BOSTON (CBS) – Question:  We are interested in learning more about financial planners. Is there a list of questions that financial planners use when meeting with clients to guide them in the right direction? My thought behind this is that if we had the questions ahead of time we could be much more prepared when the actual meeting takes place.  Again, any information you could provide would be wonderful.

Answer:  Often the first meeting with a financial planner is an exploratory meeting for both of you. Are you the right fit for their practice and for you will this planner address your needs? Consider it a first date.

The second date you will learn more about each other. I have a list of questions for you to ask the planner and some suggestions on how to be better prepared. This list comes from the FPA, the Financial Planning Association. An organization for financial planners.

There are a number of documents you’ll need once you engage a financial planner; a comprehensive list may be customized by your planner for your specific needs. Be prepared to answer questions regarding your age, current income, hobbies, goals, philosophy on money, etc. The planner should know more about you than your mother-in-law.

Figure out your net worth and do a cash flow. And bring supporting documents:

  • Credit Card Balances
  • Mortgage or Loan Payment Books
  • Wills, Trusts, Powers of Attorney, Health Care Proxy
  • Business Agreements
  • Titles for Homes, Cars, Real Estate, etc.
  • Retirement Account Statements
  • Social Security Statements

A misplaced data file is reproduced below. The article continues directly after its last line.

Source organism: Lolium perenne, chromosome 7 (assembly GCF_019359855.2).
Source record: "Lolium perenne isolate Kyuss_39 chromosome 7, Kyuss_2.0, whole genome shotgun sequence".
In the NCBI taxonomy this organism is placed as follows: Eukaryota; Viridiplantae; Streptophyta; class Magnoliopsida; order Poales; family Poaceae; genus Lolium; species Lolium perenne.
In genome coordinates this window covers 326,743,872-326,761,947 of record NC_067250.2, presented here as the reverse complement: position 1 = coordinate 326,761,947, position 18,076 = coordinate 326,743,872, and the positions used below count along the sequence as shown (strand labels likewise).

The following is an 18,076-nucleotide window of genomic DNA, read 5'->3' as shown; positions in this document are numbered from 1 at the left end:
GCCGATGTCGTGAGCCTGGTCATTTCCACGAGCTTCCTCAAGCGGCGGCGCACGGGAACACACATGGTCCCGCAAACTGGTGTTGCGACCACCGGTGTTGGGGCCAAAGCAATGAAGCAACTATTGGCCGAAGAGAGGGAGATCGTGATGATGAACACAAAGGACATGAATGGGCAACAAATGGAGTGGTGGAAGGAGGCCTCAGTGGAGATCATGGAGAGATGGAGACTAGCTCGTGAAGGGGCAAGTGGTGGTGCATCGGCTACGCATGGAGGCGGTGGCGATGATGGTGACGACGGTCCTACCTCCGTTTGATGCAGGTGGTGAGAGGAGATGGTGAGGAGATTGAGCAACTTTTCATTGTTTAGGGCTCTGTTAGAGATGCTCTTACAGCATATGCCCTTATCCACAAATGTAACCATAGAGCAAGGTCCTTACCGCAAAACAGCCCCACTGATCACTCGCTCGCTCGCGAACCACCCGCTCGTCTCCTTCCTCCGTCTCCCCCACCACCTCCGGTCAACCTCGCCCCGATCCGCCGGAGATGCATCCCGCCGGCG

• Pension Benefit Statement and Booklet
  • Investment Statements
  • Listing of Available Investment Options in Investment and Retirement Accounts
  • Stock Options
  • Homeowner and Automobile Declaration Pages
  • Life, Disability or Long-term Care Insurance Polices
  • Business Liability, Director and Officer Insurance Policies
  • Tax Return

The questions to ask a planner come from NAPFA, The National Association of Personal Financial Advisors. This is an organization of fee-only planners. Here is a sampling:

  • How long have you been offering financial planning services?
  • What is your educational background?
  • Will you provide me with references from other professionals?
  • Will you or an associate work with me?
  • Do you have an agreement describing your compensation and services that will be provided in advance of the engagement?
  • Do you have a minimum fee?
  • If you earn commissions, where do they come from?
  1. Larry Fish says:

    Financial planners work on commision, most people do not need them at all.
    Many financial planners will only sell products that have a high commision rate.

    Some products pay up to 7% of the price to the broker and the company they work for, it is a rip-off.

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